It has been several months since a gunman’s bullet cut short the life of young Trayvon Martin. The implications surrounding the incident still reverberate throughout the city of Sanford, Fla., and the rest of the nation as well.
Although many of us share the heartfelt sadness at this occurrence, there is still a certain detachment experienced by those of us who have never felt the stinging pain of the loss of a child. Consequently, as we who are onlookers struggle to make sense of it all, there are those upon whose shoulders rests the full weight of the events of that rainy and fateful night in Sanford.
Sybrina Fulton, the mother of Trayvon Martin had this to say in a May 13 Twitter post: “As I send you this message, my heart hurts and my eyes are full of tears for my beloved son Trayvon. Truth is, I am so sad today but I know I must stand for my Trayvon and future Trayvons. Although I am down today, it reminds me of Maya Angelou’s poem ‘Still I Rise’. So hopefully after church and spending time with my Mom and family I will feel better but for now, I am saddened…”
Within this concise message lay volumes that expressed the innermost parts of the soul of this grieving mother. Though her words were few, they stirred something inside of me. Something that moved me in a way unlike anything I have experienced in quite some time.
I looked at the photo of mother and child; a moment forever frozen in time, yet a moment that will be denied again forevermore, and for the briefest of instants, I became Trayvon. I became a young man again; with hopes, dreams, and aspirations. I became a youth sharing the sweet words of romance with the young woman I love. Then suddenly, I was engulfed by a shadow and all was dark.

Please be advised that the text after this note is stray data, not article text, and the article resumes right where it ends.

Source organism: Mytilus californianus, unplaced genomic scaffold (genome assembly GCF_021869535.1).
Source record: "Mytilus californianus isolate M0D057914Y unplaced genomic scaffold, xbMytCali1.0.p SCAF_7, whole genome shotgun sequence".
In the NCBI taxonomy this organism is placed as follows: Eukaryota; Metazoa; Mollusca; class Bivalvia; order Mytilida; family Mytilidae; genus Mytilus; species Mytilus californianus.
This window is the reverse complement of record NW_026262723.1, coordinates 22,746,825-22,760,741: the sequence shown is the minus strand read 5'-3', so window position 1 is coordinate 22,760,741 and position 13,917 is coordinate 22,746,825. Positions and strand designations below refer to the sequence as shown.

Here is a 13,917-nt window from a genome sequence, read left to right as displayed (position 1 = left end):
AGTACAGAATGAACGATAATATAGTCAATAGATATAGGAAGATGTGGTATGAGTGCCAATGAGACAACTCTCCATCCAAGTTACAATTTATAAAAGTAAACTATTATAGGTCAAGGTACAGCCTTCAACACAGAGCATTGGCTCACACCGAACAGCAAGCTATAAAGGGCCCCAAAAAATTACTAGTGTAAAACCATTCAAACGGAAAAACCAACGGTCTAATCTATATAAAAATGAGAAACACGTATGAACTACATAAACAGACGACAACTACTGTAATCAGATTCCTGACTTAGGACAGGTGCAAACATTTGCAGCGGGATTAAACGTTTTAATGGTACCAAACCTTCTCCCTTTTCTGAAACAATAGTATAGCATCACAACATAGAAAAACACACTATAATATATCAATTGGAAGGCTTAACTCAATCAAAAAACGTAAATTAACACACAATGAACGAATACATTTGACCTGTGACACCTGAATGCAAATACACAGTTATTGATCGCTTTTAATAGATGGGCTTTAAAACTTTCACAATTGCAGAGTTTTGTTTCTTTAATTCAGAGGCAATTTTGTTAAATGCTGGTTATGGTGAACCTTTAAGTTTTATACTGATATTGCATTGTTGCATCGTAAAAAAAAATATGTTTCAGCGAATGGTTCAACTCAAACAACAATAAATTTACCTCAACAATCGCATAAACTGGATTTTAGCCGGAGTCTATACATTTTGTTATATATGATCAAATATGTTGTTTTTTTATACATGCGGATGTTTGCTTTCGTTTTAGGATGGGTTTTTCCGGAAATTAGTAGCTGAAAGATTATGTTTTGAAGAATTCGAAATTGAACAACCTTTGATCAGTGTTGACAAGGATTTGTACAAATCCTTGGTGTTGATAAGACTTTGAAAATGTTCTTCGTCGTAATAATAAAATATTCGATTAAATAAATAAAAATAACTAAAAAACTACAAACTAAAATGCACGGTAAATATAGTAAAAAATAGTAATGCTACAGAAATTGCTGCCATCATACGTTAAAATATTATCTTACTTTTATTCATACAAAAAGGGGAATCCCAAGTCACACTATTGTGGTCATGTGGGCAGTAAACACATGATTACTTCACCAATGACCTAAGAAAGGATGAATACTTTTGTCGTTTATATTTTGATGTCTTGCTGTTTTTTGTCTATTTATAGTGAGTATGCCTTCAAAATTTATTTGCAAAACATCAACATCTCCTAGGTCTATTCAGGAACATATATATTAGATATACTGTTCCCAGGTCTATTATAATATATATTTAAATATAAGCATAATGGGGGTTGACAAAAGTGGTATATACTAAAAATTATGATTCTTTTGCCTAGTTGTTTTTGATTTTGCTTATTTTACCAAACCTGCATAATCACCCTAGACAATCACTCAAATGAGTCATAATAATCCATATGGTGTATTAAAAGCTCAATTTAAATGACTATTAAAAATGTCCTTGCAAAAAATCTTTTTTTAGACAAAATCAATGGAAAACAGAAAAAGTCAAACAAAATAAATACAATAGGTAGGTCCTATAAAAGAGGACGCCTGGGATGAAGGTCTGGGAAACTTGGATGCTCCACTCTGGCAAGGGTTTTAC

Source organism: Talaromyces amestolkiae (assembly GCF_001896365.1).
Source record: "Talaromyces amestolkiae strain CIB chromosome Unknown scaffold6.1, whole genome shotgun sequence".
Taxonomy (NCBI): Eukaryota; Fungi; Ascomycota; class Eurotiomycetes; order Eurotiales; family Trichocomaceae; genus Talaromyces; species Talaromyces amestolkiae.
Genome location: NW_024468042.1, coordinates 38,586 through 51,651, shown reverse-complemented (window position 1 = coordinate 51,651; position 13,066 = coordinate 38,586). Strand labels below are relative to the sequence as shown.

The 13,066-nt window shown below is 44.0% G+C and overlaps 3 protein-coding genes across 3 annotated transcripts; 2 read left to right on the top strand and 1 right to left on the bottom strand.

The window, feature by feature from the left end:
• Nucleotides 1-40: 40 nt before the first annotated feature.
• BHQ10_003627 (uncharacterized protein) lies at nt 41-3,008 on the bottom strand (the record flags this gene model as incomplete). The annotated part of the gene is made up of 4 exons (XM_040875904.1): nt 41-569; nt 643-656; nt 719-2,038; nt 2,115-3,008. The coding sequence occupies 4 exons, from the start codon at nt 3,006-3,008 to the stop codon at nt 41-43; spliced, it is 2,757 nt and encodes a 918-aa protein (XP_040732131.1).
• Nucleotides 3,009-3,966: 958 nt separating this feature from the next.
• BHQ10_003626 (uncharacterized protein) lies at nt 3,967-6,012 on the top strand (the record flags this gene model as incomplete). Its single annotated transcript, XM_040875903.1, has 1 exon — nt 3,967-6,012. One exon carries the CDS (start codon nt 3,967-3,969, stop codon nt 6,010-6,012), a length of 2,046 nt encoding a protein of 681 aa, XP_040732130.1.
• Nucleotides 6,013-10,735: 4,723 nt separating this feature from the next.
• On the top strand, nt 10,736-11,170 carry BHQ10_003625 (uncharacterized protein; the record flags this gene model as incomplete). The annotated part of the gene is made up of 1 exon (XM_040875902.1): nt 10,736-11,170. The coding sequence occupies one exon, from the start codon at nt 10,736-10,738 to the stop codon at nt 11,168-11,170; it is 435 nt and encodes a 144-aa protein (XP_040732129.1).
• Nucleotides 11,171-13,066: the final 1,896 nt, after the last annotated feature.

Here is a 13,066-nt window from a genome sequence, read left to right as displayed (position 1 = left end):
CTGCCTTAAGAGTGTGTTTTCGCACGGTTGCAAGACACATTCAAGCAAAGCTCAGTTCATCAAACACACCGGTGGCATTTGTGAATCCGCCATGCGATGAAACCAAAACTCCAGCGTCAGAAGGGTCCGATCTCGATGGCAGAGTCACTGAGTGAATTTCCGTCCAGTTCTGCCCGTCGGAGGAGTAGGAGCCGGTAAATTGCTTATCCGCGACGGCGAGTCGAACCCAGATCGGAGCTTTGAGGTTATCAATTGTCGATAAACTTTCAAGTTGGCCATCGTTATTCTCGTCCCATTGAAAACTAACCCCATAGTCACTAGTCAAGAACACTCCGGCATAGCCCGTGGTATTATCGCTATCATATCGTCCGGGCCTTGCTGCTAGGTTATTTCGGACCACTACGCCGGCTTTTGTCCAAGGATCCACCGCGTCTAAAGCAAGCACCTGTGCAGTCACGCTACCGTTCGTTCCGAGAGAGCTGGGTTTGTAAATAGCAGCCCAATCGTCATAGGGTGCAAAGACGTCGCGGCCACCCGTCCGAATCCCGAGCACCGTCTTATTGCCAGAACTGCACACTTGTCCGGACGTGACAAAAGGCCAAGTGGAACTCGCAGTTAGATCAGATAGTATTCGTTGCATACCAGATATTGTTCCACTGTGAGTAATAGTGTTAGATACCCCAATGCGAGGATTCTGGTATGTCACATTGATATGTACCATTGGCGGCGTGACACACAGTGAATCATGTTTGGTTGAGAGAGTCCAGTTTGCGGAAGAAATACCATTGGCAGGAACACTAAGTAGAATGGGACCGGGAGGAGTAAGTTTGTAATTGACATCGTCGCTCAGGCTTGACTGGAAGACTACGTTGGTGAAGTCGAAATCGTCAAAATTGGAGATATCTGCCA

Afterwards, I was overcome by a deep sadness but from beneath the desolation a revelation of truth emerged. It was a revelation of the true breadth and depth of these events. This is an issue which transcends racial lines and the captious trivialities between political ideologies. This is about the death of an innocent young man and the statute that may allow his accused killer to go free. It is about a situation that could create the paradox of how we freed the one we blame, yet blame the one we freed.
Just as Sybrina Fulton must stand for her Trayvon and future Trayvons, so must we all. We must not only stand up for the memory of Trayvon, but also for the safety of the innocents to come in his wake.
It is apparent now that “Stand Your Ground” in its current incarnation must go. In order to ensure the safety of others the law must be replaced.
Whenever I am faced with something that defies my worldly understanding, I retreat into my place of refuge and seek solace in the words of the Bible. When the unjust seem to prosper while the innocent perish, the Book of Matthew tells me, ” love your enemies,” [because] ” He makes His sun to rise on the evil and on the good, and sends rain on the just and on the unjust.”
Eventually and inevitably the name of Trayvon Martin will fade from the headlines and the collective memories of the public at large. However, it is my sincere hope that the legacy of his passing will not be that of “the kid who was killed in Florida,” but the young man whose death led to the restructuring of the laws of an entire state.